“Silk Handkerchief” Pasta with Pesto (Mandilli de Saea al Pesto Genovese)

Mandilli de saea (the name is Genoese for “silk handkerchiefs”) are delicate, handkerchief-size sheets of pasta, typically tossed with pesto. Traditionalists might object, but Gianni Belforte, like other modern chefs, makes pesto in a food processor.

“Silk Handkerchiefs” with Pesto (Mandilli de Saea al Pesto Genovese)

The pasta squares called mandilli de saea, Genoese for “silk handkerchiefs” (for their size and thinness), are large, paper-thin egg-dough sheets that drape beautifully in the bowl, almost always dressed with pesto. The result is a kind of purity of pasta–certainly less complex than some other Genoese dishes, but with an elegance and grace not ordinarily associated with a plate of noodles. Like other Genoese set pieces, it seems wonderfully anachronistic–deliciously edible link with a fabled past. Get the recipe for Silk Handkerchiefs with Pesto »

SERVES 6-8

The pasta squares called mandilli de saea, Genoese for “silk handkerchiefs” (for their size and thinness), are large, paper-thin egg-dough sheets that drape beautifully in the bowl, almost always dressed with pesto. The result is a kind of purity of pasta—certainly less complex than some other Genoese dishes, but with an elegance and grace not ordinarily associated with a plate of noodles. Like other Genoese set pieces, it seems wonderfully anachronistic—deliciously edible link with a fabled past.

For the Pasta:

3 1/2 cups flour
1/2 tsp. salt
5 eggs
2 tbsp. extra-virgin olive oil

For the Pesto:

1 clove garlic, peeled and chopped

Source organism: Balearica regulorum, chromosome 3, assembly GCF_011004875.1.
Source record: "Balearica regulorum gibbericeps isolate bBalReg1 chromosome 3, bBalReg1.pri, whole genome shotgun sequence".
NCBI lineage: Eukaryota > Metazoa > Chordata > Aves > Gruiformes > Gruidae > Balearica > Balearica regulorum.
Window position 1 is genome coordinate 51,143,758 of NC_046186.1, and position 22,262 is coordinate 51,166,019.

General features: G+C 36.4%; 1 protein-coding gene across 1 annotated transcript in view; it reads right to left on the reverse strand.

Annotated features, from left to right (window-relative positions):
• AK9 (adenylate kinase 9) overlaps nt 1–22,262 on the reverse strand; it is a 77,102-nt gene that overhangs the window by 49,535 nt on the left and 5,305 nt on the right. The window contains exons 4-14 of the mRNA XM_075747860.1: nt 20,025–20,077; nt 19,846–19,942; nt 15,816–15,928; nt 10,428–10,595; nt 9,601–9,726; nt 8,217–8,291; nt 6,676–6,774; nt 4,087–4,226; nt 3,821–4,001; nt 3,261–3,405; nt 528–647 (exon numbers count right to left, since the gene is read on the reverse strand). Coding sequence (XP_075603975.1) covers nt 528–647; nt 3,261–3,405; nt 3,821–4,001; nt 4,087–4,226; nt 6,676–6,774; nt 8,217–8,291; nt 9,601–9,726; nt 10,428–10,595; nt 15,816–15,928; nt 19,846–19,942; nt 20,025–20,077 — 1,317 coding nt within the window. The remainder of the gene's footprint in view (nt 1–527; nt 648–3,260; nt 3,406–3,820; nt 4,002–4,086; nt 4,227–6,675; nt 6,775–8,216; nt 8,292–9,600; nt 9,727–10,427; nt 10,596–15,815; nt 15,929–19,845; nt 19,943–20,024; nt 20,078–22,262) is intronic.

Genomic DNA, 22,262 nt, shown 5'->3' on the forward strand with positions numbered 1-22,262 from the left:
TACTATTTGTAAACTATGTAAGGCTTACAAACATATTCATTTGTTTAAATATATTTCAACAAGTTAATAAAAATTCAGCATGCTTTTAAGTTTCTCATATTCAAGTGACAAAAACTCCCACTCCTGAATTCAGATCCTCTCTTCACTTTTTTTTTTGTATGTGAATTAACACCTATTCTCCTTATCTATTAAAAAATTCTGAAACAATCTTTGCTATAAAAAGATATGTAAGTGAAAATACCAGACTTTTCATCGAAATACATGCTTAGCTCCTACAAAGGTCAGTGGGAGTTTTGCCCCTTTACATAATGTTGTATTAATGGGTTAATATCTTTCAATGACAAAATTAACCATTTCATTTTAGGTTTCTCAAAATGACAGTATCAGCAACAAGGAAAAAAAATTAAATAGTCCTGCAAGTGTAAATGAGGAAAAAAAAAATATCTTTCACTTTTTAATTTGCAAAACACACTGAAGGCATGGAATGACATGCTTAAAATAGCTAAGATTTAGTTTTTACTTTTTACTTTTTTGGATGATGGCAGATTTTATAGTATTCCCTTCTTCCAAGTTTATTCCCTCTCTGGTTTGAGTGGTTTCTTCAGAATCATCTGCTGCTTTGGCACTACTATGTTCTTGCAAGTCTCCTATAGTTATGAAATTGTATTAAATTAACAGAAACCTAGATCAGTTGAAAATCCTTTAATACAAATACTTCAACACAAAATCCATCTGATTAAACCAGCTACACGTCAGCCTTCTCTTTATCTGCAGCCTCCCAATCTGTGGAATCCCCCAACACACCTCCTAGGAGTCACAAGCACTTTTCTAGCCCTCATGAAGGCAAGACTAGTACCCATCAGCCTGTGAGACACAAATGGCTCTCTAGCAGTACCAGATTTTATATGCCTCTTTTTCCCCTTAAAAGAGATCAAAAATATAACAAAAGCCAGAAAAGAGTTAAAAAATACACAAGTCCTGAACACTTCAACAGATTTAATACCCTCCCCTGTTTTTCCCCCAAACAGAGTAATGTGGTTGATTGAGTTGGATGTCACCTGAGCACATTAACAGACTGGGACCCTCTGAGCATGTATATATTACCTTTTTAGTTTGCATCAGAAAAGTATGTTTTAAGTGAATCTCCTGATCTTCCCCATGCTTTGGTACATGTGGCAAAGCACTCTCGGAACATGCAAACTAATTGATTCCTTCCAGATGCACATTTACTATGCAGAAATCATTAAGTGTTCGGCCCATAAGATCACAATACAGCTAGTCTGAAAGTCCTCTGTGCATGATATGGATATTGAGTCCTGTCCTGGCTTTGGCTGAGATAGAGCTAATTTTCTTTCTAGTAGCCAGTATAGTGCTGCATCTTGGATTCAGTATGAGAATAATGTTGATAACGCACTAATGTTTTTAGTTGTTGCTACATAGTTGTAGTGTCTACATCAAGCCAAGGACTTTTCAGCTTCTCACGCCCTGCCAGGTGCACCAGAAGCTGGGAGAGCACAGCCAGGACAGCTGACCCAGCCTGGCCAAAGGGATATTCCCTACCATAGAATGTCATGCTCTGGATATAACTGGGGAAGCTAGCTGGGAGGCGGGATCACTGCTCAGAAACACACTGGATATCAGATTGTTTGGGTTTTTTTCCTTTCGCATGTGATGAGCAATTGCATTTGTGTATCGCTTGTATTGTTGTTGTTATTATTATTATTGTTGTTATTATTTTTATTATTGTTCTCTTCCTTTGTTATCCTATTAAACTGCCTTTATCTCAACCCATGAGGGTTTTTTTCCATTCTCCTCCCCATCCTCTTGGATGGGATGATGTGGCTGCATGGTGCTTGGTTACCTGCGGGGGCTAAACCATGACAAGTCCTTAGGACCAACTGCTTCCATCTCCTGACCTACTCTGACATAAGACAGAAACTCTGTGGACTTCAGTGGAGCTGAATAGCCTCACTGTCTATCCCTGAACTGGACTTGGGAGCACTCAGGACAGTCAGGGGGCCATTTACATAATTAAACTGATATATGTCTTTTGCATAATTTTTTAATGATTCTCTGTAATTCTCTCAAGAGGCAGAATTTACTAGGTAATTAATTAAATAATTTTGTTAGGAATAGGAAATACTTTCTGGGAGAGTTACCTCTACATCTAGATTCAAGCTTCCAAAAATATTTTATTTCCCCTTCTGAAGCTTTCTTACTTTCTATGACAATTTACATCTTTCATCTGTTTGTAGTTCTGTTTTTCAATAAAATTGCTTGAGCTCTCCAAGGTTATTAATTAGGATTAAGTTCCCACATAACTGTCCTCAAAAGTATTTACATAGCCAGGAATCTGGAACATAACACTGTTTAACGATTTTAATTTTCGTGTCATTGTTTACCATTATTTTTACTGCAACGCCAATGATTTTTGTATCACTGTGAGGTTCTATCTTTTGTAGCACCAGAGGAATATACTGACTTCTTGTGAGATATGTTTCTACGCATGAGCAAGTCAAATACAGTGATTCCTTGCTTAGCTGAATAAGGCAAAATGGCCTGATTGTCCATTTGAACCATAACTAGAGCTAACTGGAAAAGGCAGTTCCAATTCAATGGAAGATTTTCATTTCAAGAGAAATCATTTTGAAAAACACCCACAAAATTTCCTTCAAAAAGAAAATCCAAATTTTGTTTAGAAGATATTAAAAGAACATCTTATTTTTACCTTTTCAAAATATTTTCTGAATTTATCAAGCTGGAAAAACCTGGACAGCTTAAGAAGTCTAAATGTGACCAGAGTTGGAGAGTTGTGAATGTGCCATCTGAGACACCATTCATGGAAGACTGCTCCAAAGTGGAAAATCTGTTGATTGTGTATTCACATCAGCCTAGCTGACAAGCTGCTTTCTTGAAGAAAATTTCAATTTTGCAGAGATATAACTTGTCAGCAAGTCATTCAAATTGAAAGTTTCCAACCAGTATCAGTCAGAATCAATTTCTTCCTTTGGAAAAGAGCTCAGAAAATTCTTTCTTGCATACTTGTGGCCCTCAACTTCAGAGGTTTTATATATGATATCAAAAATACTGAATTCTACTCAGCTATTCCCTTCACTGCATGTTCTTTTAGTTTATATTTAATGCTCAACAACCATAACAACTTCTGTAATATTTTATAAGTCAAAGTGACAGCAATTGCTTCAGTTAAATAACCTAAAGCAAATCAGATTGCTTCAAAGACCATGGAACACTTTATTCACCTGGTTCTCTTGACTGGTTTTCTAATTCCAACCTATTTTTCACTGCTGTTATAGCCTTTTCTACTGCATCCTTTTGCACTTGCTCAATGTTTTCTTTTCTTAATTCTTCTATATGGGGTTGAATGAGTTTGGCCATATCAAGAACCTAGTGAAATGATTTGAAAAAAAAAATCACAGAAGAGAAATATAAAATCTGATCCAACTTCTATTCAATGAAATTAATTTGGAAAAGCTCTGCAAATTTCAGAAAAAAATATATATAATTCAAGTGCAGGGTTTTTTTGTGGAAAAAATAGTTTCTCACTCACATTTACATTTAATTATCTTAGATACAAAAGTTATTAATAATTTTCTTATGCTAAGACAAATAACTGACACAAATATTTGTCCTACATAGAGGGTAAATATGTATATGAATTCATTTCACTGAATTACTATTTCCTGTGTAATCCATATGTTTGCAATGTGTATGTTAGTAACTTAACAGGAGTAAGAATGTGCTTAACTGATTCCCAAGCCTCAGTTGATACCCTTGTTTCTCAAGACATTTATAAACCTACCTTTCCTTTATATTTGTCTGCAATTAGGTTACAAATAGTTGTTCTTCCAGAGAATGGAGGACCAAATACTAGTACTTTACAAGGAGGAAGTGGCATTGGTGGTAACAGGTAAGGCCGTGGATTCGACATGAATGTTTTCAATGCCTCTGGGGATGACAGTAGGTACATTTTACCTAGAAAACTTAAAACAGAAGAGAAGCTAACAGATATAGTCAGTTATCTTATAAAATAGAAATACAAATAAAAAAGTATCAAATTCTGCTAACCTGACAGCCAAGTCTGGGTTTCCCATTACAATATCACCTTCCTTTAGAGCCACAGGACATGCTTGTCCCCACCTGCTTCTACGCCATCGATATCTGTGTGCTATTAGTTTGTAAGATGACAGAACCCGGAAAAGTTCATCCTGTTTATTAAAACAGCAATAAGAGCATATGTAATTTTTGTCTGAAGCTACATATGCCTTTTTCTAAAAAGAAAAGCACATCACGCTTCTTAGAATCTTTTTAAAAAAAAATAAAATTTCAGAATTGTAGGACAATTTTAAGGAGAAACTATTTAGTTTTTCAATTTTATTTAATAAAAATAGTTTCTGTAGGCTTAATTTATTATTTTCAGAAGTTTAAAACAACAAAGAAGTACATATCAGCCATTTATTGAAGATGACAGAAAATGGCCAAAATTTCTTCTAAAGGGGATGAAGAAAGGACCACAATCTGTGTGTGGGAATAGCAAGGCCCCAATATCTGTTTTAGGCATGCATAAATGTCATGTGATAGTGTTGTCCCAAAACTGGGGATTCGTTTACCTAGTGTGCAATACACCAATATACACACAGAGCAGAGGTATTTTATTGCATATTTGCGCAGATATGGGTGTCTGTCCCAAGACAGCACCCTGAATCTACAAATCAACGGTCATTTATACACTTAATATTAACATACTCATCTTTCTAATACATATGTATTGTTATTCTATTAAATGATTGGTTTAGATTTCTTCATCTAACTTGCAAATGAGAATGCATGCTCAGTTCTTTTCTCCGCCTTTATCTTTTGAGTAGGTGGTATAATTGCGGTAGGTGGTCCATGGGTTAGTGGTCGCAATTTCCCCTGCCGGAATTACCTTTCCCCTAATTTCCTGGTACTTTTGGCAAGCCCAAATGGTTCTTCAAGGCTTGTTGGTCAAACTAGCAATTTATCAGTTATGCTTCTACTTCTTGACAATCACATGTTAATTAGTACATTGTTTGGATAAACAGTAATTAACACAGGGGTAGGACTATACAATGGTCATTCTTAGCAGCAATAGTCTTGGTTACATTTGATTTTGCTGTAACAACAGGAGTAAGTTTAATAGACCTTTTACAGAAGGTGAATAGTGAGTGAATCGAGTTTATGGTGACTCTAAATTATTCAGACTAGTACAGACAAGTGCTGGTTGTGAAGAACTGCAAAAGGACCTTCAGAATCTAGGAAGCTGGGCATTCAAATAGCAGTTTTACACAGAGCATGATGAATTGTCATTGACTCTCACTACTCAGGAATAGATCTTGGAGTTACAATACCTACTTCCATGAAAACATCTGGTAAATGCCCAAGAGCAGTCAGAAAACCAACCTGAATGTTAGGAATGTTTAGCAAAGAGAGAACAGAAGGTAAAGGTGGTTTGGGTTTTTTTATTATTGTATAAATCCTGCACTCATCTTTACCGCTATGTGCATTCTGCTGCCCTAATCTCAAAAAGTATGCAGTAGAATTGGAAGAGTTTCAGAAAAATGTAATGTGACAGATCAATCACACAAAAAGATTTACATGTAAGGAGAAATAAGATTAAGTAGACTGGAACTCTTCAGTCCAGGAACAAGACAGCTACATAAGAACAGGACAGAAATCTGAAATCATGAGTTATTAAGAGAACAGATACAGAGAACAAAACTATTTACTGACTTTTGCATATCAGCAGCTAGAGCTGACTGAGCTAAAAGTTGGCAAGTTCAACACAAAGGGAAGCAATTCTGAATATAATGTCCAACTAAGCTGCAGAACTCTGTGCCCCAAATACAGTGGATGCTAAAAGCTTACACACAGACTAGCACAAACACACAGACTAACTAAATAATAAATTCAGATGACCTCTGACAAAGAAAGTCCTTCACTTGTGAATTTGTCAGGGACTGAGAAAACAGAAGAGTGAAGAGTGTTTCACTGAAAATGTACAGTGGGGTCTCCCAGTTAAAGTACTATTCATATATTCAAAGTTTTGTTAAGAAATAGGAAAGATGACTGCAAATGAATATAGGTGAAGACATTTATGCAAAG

3 tbsp. pine nuts
Salt
2 cups packed fresh basil leaves, preferably small and young
1/2 cup extra-virgin olive oil
1/4 cup freshly grated pecorino sardo
1/4 cup freshly grated parmigiano-reggiano

  1. For the pasta, sift flour and salt torgether onto a large work surface. Make a well in the center of the flour, add eggs, one at a time, working into flour with your hands. Continue kneading until dough is smooth and elastic, about 10 minutes.

  2. Divide dough into 4 balls. Roll each out as thinly as possible—either on a lightly floured work surace using a rolling pin or with a pasta machine. Cut each sheet into 12 to 14 4″ squares. Set squares aside, layered between clean dish towels.

  3. Bring a large pot of salted water to a boil over high heat. Meanwhile, pulse garlic and pine nuts with salt in a food processor until finely ground. Add basil and pulse while slowly drizzling in oil. Add pecorino sardo and parmigiano-reggiano and puree, frequently scraping sides with a spatula, until pesto is smooth and creamy. Set aside.

  4. To the boiling water, add 1 tbsp. oil and half the pasta, and cook until pasta is tender, 3-4 minutes. Remove carefully with a slotted spoon, drain in a colander, and toss with half the remaining oil. Repeat with remaining pasta. Dilute pesto with 1/2 cup of pasta cooking water and puree until creamy, about 1 minute. Gently toss hot pasta with pesto and serve immediately.

Variation—Instead of a food processor, use a mortar and pestle to crush garlic with pine nuts. When smooth, add basil a bit at a time. Grind into a coarse paste, add a little salt, and stir in cheese. Drizzle in oil and continue to grind until smooth. Continue as in step 4.

See more on Mandilli de Saea and other Genoese specialties in Colman Andrews’ article “Italian Food You’ve Never Dreamed Of” »